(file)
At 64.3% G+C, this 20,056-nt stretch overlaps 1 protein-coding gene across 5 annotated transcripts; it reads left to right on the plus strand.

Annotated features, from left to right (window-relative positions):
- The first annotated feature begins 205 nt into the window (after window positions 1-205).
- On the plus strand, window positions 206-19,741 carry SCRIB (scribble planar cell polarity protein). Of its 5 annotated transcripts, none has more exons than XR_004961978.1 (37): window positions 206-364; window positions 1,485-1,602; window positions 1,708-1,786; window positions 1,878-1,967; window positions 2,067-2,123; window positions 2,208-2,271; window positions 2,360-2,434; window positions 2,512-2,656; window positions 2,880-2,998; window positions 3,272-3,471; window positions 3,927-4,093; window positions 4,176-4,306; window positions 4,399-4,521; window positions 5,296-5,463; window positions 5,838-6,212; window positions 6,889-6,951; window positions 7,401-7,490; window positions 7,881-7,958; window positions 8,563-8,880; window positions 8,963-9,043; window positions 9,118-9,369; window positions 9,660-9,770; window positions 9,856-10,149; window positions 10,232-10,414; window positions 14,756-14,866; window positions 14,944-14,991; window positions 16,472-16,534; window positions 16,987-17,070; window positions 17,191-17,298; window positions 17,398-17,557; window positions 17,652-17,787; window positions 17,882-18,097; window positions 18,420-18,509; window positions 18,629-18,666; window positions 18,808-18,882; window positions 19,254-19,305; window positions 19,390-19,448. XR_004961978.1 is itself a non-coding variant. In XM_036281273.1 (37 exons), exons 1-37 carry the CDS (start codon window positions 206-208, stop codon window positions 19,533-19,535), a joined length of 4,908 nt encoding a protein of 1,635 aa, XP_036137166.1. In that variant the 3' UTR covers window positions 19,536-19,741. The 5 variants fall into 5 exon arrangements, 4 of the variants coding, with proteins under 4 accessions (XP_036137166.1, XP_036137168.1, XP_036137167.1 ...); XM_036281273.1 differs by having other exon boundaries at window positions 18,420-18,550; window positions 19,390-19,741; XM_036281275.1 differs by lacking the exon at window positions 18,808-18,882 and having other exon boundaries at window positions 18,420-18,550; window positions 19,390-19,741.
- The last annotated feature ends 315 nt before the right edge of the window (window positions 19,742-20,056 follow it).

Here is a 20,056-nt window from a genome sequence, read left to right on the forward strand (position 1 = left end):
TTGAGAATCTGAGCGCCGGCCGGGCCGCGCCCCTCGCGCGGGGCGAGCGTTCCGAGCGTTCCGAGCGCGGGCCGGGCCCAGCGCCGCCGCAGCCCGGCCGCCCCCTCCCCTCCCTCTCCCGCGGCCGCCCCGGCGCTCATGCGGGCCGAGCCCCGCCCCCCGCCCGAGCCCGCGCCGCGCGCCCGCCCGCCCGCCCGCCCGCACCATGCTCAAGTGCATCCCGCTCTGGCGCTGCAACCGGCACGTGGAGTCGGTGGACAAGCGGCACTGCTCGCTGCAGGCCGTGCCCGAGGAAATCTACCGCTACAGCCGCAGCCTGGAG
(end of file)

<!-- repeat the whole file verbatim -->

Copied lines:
At 64.3% G+C, this 20,056-nt stretch overlaps 1 protein-coding gene across 5 annotated transcripts; it reads left to right on the plus strand.

Annotated features, from left to right (window-relative positions):
- The first annotated feature begins 205 nt into the window (after window positions 1-205).
- On the plus strand, window positions 206-19,741 carry SCRIB (scribble planar cell polarity protein). Of its 5 annotated transcripts, none has more exons than XR_004961978.1 (37): window positions 206-364; window positions 1,485-1,602; window positions 1,708-1,786; window positions 1,878-1,967; window positions 2,067-2,123; window positions 2,208-2,271; window positions 2,360-2,434; window positions 2,512-2,656; window positions 2,880-2,998; window positions 3,272-3,471; window positions 3,927-4,093; window positions 4,176-4,306; window positions 4,399-4,521; window positions 5,296-5,463; window positions 5,838-6,212; window positions 6,889-6,951; window positions 7,401-7,490; window positions 7,881-7,958; window positions 8,563-8,880; window positions 8,963-9,043; window positions 9,118-9,369; window positions 9,660-9,770; window positions 9,856-10,149; window positions 10,232-10,414; window positions 14,756-14,866; window positions 14,944-14,991; window positions 16,472-16,534; window positions 16,987-17,070; window positions 17,191-17,298; window positions 17,398-17,557; window positions 17,652-17,787; window positions 17,882-18,097; window positions 18,420-18,509; window positions 18,629-18,666; window positions 18,808-18,882; window positions 19,254-19,305; window positions 19,390-19,448. XR_004961978.1 is itself a non-coding variant. In XM_036281273.1 (37 exons), exons 1-37 carry the CDS (start codon window positions 206-208, stop codon window positions 19,533-19,535), a joined length of 4,908 nt encoding a protein of 1,635 aa, XP_036137166.1. In that variant the 3' UTR covers window positions 19,536-19,741. The 5 variants fall into 5 exon arrangements, 4 of the variants coding, with proteins under 4 accessions (XP_036137166.1, XP_036137168.1, XP_036137167.1 ...); XM_036281273.1 differs by having other exon boundaries at window positions 18,420-18,550; window positions 19,390-19,741; XM_036281275.1 differs by lacking the exon at window positions 18,808-18,882 and having other exon boundaries at window positions 18,420-18,550; window positions 19,390-19,741.
- The last annotated feature ends 315 nt before the right edge of the window (window positions 19,742-20,056 follow it).

Here is a 20,056-nt window from a genome sequence, read left to right on the forward strand (position 1 = left end):
TTGAGAATCTGAGCGCCGGCCGGGCCGCGCCCCTCGCGCGGGGCGAGCGTTCCGAGCGTTCCGAGCGCGGGCCGGGCCCAGCGCCGCCGCAGCCCGGCCGCCCCCTCCCCTCCCTCTCCCGCGGCCGCCCCGGCGCTCATGCGGGCCGAGCCCCGCCCCCCGCCCGAGCCCGCGCCGCGCGCCCGCCCGCCCGCCCGCCCGCACCATGCTCAAGTGCATCCCGCTCTGGCGCTGCAACCGGCACGTGGAGTCGGTGGACAAGCGGCACTGCTCGCTGCAGGCCGTGCCCGAGGAAATCTACCGCTACAGCCGCAGCCTGGAG